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At Netroots, Biden pitches himself as progressive hero

Biden, a rumored 2016 candidate, praised the audience of progressive activists and staked his claim on a number of issues important to the Democratic base.
Joe Biden
Vice President Joe Biden addresses Democratic activists at Netroots Nation in Detroit, on July 17, 2014.

DETROIT -- Joe Biden’s appearance Thursday at Netroots Nation, an annual gathering of progressive activists, was supposed to be a chance for the vice president to burnish his credentials on a number of progressive issues. But his speech was overshadowed by the downing of a Malaysian passenger jet over Ukraine earlier in the day and anti-deportation protesters.

Biden, 71, has a reputation for being plainspoken, sometimes to a fault. But in addressing the much younger, tech-savvy crowd, he appeared to be in full salesman mode. 

Though Biden is thought to be eyeing the 2016 Democratic presidential nomination, he’s got a long way to go in overtaking front-runner Hillary Clinton. A new NBC News/Marist poll released Thursday has the former secretary of state beating Biden by at least fifty points in the crucial early primary states of Iowa and New Hampshire.

Clinton may be slightly less popular among members of the party’s left wing, but Elizabeth Warren, who is scheduled to address the Netroots gathering Friday morning, has overwhelmingly been the progressive anti-Clinton of choice. The "Ready for Warren" campaign had its official launch at Netroots, but the Massachusetts senator has not endorsed the group’s activities.

Biden was an hour late to take the stage, at least in part because he was being briefed on the Malaysian Airlines crash which had taken place earlier that day. Biden told the crowd the plane had "apparently" been shot down, but that much was still unknown regarding the circumstances of the incident.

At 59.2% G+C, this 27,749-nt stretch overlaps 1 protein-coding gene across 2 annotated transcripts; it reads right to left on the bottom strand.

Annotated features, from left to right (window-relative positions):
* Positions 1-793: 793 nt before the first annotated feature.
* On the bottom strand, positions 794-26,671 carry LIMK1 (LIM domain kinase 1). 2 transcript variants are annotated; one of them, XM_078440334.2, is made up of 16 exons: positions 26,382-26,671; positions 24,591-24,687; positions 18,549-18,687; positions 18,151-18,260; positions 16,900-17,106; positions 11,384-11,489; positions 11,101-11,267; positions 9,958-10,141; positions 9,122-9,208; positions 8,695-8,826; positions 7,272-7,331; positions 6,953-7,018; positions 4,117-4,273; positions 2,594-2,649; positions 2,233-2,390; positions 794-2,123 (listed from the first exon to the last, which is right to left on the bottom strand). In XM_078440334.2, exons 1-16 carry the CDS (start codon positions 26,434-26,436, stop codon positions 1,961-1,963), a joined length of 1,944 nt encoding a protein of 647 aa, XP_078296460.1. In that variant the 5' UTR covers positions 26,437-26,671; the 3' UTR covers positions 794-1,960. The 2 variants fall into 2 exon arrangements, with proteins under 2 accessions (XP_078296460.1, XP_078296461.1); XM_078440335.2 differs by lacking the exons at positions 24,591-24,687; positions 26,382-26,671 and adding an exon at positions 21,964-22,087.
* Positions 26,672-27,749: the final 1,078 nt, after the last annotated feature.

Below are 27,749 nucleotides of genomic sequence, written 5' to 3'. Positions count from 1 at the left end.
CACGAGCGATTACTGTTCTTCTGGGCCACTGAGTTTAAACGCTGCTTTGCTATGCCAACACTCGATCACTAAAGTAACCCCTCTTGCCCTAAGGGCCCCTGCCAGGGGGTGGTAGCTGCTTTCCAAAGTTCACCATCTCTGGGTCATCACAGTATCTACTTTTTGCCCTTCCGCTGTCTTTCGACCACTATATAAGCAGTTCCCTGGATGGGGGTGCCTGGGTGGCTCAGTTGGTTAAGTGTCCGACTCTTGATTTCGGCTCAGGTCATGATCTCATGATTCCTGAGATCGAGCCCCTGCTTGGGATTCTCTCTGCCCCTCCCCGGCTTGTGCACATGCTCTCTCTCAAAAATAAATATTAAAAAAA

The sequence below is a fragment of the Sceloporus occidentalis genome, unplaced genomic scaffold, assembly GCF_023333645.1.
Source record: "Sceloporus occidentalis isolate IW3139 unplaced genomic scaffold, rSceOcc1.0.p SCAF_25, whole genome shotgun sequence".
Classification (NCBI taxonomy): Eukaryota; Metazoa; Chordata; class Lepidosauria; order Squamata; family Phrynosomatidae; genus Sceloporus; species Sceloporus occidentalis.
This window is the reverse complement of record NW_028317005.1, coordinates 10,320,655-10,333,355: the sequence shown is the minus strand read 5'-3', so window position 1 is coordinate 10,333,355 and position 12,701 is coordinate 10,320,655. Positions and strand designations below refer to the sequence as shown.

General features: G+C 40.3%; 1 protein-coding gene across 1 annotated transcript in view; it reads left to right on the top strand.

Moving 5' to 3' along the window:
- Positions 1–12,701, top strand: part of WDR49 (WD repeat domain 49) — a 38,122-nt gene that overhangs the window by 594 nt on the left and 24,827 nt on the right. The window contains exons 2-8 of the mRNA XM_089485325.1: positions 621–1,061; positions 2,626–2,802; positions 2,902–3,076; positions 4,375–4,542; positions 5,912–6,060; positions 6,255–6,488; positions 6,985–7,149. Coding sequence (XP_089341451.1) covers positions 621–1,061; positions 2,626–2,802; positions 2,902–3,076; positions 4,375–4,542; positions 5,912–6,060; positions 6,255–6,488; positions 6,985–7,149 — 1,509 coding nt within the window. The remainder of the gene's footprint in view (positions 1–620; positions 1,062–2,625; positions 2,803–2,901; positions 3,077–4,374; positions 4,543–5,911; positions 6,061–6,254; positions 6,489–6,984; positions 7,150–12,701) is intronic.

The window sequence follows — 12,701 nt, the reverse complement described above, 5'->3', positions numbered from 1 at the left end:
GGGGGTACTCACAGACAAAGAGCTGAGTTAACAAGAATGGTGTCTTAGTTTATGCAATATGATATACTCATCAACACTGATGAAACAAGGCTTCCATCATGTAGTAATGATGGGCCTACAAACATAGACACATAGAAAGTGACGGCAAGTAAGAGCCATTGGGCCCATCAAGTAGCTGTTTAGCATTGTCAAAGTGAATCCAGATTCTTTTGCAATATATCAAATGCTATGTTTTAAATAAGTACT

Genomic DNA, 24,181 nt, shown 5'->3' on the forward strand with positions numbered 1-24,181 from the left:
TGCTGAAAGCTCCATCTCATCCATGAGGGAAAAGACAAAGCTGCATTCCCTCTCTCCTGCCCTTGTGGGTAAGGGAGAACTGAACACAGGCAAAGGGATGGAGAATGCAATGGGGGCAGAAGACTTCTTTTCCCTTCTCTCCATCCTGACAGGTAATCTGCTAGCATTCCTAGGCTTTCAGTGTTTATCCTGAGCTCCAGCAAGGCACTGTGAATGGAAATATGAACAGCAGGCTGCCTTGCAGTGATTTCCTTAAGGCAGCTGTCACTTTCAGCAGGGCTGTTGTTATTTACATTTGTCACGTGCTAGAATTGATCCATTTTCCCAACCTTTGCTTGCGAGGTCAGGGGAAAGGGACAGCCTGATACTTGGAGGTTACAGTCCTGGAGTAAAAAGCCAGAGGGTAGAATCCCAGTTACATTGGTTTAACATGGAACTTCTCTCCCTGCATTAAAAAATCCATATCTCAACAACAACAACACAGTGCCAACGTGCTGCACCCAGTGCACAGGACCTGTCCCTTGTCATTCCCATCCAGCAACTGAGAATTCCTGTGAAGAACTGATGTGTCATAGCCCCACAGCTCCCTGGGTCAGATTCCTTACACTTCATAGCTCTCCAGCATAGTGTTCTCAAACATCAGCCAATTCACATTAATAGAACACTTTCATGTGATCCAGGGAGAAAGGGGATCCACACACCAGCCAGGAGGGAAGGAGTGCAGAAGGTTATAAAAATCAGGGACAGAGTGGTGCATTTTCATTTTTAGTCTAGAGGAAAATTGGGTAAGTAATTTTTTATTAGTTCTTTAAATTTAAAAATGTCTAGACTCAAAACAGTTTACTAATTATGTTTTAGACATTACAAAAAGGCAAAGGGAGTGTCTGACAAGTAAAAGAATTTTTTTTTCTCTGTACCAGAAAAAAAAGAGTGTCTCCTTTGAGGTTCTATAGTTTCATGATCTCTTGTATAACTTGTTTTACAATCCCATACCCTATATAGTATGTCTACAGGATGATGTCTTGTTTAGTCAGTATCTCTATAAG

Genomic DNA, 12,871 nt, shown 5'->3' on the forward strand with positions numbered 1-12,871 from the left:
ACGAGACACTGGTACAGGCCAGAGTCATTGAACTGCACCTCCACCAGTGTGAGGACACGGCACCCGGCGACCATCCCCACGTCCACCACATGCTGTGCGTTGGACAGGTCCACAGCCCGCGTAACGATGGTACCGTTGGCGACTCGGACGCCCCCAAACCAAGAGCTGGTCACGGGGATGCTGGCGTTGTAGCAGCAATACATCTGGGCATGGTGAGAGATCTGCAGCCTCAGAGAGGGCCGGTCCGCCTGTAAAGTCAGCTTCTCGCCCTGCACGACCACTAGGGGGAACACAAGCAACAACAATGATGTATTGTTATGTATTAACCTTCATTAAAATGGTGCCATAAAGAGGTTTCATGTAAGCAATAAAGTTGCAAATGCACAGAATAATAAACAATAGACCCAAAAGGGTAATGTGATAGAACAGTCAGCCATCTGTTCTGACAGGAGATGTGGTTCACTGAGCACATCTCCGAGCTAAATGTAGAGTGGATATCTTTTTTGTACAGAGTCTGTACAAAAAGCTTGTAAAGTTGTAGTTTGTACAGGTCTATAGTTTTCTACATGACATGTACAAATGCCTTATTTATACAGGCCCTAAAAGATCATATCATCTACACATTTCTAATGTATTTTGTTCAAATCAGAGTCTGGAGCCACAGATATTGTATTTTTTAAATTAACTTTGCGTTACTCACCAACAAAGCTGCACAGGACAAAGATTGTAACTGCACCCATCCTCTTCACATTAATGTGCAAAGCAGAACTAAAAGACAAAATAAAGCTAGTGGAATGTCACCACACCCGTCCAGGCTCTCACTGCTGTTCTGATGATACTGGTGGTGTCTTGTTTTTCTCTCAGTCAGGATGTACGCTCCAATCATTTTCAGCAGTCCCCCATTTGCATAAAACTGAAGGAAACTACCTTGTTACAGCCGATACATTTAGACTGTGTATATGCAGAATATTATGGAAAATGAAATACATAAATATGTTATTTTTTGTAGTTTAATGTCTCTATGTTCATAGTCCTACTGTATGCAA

"There may have been American citizens on board, and obviously that's our first concern," he said. "And now we're working every minute to try and confirm those reports as we speak."

Biden was soon interrupted by protesters who rose from the audience and began to chant, "Stop deporting our families," presumably in response to the mass deportations currently ramping up along America's southern border. Biden replied, "I respect your view and share your view" – suggesting he did not agree with President Barack Obama’s insistence that the children from Central America currently pouring over the border will be sent back. Biden also exhorted the audience to applaud the protesters.

While Biden’s reaction to the protesters’ outburst may have won the audience back to his side temporarily, it is unlikely to diffuse long-term anger over the Obama administration's deportation record.

Biden tried to keep his speech in safer territory, recalling the famous moment in 2012 when he came out publicly in favor of marriage equality before Obama had officially announced his own change of heart on the matter. ProgressNow executive director Arshad Hasan, who introduced the vice president to the crowd, credited him with "changing the dialogue in the White House."

"When I get asked a direct question, I give a direct answer," Biden said of his comments on same sex marriage. "I come out of the civil rights movement. And there's not a way in God's green earth that I could sit there and be asked a question about the civil rights movement of our day and remain silent."

Biden said Obama had agreed with the vice president’s remarks and had greeted him with a "big hug" the next time they met.

Biden cycled through a number of other issues near and dear to Netroots attendees' hearts. Climate change, Biden said, is real. The federal government, he said, needs to enact an employment nondiscrimination law, restore the middle class, and close tax loopholes for the wealthy.

Responding to recent remarks from his predecessor, former vice president Dick Cheney, Biden argued that "it's just as important to feed our people as it is to fund our military."

The speech closed with a portion that seemed aimed at a broader audience, beyond the Netroots convention. Urging the crowd to be civil when dealing with conservatives, he insisted Americans "are not inherently divided."

"We can debate without being demeaning," he said. "We should not hesitate for a minute to question the flawed judgment of our opponents, without having any necessity to question their motives."

The last line of his speech: "Never bet against America. It has never been a good bet."